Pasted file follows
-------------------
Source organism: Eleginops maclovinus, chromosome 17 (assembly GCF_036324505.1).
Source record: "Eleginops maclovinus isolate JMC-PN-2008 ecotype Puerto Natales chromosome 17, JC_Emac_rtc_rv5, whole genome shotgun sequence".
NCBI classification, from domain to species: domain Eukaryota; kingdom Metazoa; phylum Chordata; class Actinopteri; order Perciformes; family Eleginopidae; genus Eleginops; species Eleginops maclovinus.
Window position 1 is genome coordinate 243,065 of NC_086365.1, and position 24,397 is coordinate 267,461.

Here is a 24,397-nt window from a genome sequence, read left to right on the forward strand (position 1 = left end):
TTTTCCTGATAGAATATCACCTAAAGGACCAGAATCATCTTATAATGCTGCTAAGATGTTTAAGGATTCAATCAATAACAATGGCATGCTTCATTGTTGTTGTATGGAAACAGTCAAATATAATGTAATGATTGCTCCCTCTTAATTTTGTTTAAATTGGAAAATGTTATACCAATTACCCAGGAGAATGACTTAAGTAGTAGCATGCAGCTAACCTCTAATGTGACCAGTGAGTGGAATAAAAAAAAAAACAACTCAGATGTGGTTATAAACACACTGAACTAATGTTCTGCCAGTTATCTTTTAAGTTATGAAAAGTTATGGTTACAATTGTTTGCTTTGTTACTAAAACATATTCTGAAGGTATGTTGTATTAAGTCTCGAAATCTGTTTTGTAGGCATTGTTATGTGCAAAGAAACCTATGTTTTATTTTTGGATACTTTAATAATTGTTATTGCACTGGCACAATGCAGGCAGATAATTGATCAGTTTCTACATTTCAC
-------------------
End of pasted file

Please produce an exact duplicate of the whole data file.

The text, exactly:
Source organism: Eleginops maclovinus, chromosome 17 (assembly GCF_036324505.1).
Source record: "Eleginops maclovinus isolate JMC-PN-2008 ecotype Puerto Natales chromosome 17, JC_Emac_rtc_rv5, whole genome shotgun sequence".
NCBI classification, from domain to species: domain Eukaryota; kingdom Metazoa; phylum Chordata; class Actinopteri; order Perciformes; family Eleginopidae; genus Eleginops; species Eleginops maclovinus.
Window position 1 is genome coordinate 243,065 of NC_086365.1, and position 24,397 is coordinate 267,461.

Here is a 24,397-nt window from a genome sequence, read left to right on the forward strand (position 1 = left end):
TTTTCCTGATAGAATATCACCTAAAGGACCAGAATCATCTTATAATGCTGCTAAGATGTTTAAGGATTCAATCAATAACAATGGCATGCTTCATTGTTGTTGTATGGAAACAGTCAAATATAATGTAATGATTGCTCCCTCTTAATTTTGTTTAAATTGGAAAATGTTATACCAATTACCCAGGAGAATGACTTAAGTAGTAGCATGCAGCTAACCTCTAATGTGACCAGTGAGTGGAATAAAAAAAAAAACAACTCAGATGTGGTTATAAACACACTGAACTAATGTTCTGCCAGTTATCTTTTAAGTTATGAAAAGTTATGGTTACAATTGTTTGCTTTGTTACTAAAACATATTCTGAAGGTATGTTGTATTAAGTCTCGAAATCTGTTTTGTAGGCATTGTTATGTGCAAAGAAACCTATGTTTTATTTTTGGATACTTTAATAATTGTTATTGCACTGGCACAATGCAGGCAGATAATTGATCAGTTTCTACATTTCAC